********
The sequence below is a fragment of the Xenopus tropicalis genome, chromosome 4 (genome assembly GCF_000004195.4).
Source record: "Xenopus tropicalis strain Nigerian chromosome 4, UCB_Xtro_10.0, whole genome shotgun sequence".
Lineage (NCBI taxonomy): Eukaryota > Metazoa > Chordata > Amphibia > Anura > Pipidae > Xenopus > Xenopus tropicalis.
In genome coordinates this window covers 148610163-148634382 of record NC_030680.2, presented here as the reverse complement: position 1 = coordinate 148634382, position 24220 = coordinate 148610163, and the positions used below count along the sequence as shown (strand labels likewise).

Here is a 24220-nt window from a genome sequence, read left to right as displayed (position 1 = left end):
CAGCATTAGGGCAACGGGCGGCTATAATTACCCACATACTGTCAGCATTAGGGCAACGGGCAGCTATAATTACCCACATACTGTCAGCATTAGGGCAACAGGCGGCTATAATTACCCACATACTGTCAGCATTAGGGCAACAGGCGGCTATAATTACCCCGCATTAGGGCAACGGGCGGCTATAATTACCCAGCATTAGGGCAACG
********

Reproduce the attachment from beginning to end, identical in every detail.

The sequence below is a fragment of the Xenopus tropicalis genome, chromosome 4 (genome assembly GCF_000004195.4).
Source record: "Xenopus tropicalis strain Nigerian chromosome 4, UCB_Xtro_10.0, whole genome shotgun sequence".
Lineage (NCBI taxonomy): Eukaryota > Metazoa > Chordata > Amphibia > Anura > Pipidae > Xenopus > Xenopus tropicalis.
In genome coordinates this window covers 148610163-148634382 of record NC_030680.2, presented here as the reverse complement: position 1 = coordinate 148634382, position 24220 = coordinate 148610163, and the positions used below count along the sequence as shown (strand labels likewise).

Here is a 24220-nt window from a genome sequence, read left to right as displayed (position 1 = left end):
CAGCATTAGGGCAACGGGCGGCTATAATTACCCACATACTGTCAGCATTAGGGCAACGGGCAGCTATAATTACCCACATACTGTCAGCATTAGGGCAACAGGCGGCTATAATTACCCACATACTGTCAGCATTAGGGCAACAGGCGGCTATAATTACCCCGCATTAGGGCAACGGGCGGCTATAATTACCCAGCATTAGGGCAACG